"Junior/Senior" as Part of One's Name

Does anybody know about the usage of “Junior” and “Senior” tagged onto a person’s name?

I seem to recall rules about this: that one may only be a “junior” as long as the “senior” is still living; that the “junior” is not a legal part of the name (although you’d think that would depend on the exact wording of the birth certificate).

I can’t recall whether or not the rules I heard referred to legal recognition of the titles, or etiquette.

Any smart folks out there who know about this?

Although this has been traditionally used for men, it holds for women members of the family, as well.

“Junior” is the son of “Senior”, assuming they have the same first, middle, and last names. If the middle name is different, the correct usage is to refer to the person by all three names to differentiate.

The terms “II”, “III” and so on are used when there’s a skip in generations, or when there are more than two generations alive at the same time. They’re also used to show a family history – so Wentworth Covington IV and V could also be Senior and Junior at the same time.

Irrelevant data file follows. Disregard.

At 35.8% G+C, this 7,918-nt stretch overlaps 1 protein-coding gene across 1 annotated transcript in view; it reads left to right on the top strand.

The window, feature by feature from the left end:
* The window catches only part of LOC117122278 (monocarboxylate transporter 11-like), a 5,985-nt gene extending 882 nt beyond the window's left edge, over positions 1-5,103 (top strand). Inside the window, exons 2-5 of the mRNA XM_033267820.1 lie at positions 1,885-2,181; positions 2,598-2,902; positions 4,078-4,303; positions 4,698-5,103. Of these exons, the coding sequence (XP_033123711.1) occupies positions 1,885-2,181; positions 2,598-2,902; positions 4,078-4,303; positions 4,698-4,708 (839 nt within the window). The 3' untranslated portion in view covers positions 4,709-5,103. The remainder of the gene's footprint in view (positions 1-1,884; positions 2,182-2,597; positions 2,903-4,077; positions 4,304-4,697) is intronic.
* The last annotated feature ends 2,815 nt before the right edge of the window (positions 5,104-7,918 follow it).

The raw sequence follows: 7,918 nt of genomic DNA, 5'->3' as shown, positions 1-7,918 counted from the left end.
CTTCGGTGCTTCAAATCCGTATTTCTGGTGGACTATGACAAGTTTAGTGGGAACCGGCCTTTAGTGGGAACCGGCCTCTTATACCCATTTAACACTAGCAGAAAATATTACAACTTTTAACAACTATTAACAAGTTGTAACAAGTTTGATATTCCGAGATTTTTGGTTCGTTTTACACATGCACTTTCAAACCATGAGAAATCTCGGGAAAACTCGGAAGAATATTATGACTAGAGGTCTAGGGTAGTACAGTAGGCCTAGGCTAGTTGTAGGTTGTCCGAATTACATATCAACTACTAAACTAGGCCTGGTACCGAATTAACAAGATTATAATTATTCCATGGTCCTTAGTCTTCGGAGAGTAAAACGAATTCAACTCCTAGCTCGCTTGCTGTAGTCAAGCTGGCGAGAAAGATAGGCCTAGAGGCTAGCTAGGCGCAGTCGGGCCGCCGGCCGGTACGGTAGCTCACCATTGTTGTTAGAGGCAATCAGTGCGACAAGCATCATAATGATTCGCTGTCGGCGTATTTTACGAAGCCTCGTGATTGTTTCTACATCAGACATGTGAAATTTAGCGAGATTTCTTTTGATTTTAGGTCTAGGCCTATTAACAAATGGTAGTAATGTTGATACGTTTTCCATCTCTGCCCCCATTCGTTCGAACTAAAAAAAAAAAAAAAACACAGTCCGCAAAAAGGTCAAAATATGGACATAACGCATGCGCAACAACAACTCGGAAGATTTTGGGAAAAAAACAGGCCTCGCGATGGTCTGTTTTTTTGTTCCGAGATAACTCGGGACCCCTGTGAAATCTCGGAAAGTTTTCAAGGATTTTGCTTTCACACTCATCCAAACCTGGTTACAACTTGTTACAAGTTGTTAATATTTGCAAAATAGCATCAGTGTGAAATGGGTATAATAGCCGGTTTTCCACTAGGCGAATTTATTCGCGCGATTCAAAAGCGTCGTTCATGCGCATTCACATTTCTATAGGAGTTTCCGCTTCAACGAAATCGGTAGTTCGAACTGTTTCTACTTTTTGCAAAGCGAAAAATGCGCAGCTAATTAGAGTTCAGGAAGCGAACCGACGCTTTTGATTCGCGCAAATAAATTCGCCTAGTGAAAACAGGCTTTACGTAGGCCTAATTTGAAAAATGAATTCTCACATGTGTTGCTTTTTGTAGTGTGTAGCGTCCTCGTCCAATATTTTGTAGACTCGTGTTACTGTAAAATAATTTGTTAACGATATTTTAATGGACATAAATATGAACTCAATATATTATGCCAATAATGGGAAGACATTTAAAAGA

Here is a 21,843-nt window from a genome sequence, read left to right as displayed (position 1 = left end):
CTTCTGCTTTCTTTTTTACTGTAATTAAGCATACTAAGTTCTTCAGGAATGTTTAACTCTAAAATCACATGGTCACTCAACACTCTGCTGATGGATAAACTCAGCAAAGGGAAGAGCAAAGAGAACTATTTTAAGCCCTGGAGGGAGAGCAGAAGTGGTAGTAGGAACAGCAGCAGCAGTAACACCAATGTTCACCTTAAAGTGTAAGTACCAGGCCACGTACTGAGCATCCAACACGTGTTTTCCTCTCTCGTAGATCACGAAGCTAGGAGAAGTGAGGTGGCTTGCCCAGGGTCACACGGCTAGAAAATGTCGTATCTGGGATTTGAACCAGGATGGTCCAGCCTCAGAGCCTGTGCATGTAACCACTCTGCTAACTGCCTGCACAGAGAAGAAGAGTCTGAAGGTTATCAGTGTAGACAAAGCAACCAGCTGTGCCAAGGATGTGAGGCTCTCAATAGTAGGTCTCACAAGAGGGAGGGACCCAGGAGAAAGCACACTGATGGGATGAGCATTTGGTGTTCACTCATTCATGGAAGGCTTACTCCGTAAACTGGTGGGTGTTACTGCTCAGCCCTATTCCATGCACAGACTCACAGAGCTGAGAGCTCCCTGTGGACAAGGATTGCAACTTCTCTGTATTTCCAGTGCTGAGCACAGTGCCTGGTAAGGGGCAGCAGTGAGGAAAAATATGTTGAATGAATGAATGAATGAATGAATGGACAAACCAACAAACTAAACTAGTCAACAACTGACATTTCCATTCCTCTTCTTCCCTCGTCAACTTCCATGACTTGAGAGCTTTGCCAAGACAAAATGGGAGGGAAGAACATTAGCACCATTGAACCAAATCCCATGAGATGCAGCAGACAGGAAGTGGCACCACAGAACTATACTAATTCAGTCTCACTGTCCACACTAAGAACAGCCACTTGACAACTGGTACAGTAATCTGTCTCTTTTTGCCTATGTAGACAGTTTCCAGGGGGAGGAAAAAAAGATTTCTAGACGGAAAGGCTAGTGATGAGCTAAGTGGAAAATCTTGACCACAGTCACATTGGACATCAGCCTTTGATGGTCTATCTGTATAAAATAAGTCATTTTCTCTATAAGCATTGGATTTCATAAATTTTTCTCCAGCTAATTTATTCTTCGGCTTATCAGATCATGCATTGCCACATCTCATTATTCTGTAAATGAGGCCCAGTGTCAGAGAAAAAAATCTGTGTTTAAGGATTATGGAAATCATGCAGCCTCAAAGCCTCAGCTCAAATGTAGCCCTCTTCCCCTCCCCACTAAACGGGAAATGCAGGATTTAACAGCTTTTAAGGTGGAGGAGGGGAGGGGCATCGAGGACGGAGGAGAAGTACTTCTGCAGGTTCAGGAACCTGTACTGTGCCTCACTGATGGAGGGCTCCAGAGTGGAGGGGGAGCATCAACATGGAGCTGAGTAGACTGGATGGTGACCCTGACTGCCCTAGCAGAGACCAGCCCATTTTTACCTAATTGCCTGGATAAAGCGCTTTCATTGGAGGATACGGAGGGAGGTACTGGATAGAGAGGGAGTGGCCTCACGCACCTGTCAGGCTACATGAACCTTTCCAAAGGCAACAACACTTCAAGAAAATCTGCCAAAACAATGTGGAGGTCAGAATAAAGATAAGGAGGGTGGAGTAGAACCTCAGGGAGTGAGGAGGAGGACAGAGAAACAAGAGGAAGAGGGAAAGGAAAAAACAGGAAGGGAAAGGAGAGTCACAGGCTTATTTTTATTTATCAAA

If I recall correctly, the distinction between Senior and Junior stops with the death of the father, but the II, III, etc. can continue as long as the family chooses it.

And the distinction only applies to direct descendants, not cousins.

Traditionally (as opposed to smart or anything else) the Junior/Senior works as long as the Senior is alive. Wouldn’t think the birth certificate would matter unless they changed your last name to Junior and then you’d be good and stuck.

Seems like when the Junior becomes a trademark/image it would be hard to give up - Sammy Davis Jr. for example.

But in my observation the Junior gets dropped after Senior dies but it might take a while for the adjustment to be made. I’d wait for the individual to omit the Junior before I did.